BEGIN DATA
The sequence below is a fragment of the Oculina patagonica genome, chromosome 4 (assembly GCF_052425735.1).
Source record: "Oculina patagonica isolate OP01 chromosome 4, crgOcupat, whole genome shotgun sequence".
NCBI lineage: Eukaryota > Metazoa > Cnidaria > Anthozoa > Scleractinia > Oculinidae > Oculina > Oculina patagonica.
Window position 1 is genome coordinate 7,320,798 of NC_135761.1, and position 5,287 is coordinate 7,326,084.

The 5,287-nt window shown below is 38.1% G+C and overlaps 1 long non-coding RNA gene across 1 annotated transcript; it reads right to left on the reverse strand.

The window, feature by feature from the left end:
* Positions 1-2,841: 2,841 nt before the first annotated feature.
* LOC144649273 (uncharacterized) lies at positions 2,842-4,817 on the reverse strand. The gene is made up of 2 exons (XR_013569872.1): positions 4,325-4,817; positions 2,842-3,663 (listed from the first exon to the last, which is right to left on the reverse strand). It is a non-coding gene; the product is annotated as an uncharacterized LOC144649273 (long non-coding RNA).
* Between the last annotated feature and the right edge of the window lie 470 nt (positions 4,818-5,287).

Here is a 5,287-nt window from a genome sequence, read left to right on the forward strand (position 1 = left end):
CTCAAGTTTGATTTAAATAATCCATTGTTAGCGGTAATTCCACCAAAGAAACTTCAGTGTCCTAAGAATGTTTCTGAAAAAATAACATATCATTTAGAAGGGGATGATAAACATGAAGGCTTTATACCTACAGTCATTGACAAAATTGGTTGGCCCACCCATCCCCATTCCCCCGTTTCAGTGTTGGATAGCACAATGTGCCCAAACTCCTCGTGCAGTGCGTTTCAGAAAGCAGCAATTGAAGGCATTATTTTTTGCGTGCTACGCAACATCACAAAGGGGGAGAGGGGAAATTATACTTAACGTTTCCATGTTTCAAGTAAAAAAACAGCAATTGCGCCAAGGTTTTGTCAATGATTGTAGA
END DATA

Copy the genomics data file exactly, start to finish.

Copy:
The sequence below is a fragment of the Oculina patagonica genome, chromosome 4 (assembly GCF_052425735.1).
Source record: "Oculina patagonica isolate OP01 chromosome 4, crgOcupat, whole genome shotgun sequence".
NCBI lineage: Eukaryota > Metazoa > Cnidaria > Anthozoa > Scleractinia > Oculinidae > Oculina > Oculina patagonica.
Window position 1 is genome coordinate 7,320,798 of NC_135761.1, and position 5,287 is coordinate 7,326,084.

The 5,287-nt window shown below is 38.1% G+C and overlaps 1 long non-coding RNA gene across 1 annotated transcript; it reads right to left on the reverse strand.

The window, feature by feature from the left end:
* Positions 1-2,841: 2,841 nt before the first annotated feature.
* LOC144649273 (uncharacterized) lies at positions 2,842-4,817 on the reverse strand. The gene is made up of 2 exons (XR_013569872.1): positions 4,325-4,817; positions 2,842-3,663 (listed from the first exon to the last, which is right to left on the reverse strand). It is a non-coding gene; the product is annotated as an uncharacterized LOC144649273 (long non-coding RNA).
* Between the last annotated feature and the right edge of the window lie 470 nt (positions 4,818-5,287).

Here is a 5,287-nt window from a genome sequence, read left to right on the forward strand (position 1 = left end):
CTCAAGTTTGATTTAAATAATCCATTGTTAGCGGTAATTCCACCAAAGAAACTTCAGTGTCCTAAGAATGTTTCTGAAAAAATAACATATCATTTAGAAGGGGATGATAAACATGAAGGCTTTATACCTACAGTCATTGACAAAATTGGTTGGCCCACCCATCCCCATTCCCCCGTTTCAGTGTTGGATAGCACAATGTGCCCAAACTCCTCGTGCAGTGCGTTTCAGAAAGCAGCAATTGAAGGCATTATTTTTTGCGTGCTACGCAACATCACAAAGGGGGAGAGGGGAAATTATACTTAACGTTTCCATGTTTCAAGTAAAAAAACAGCAATTGCGCCAAGGTTTTGTCAATGATTGTAGA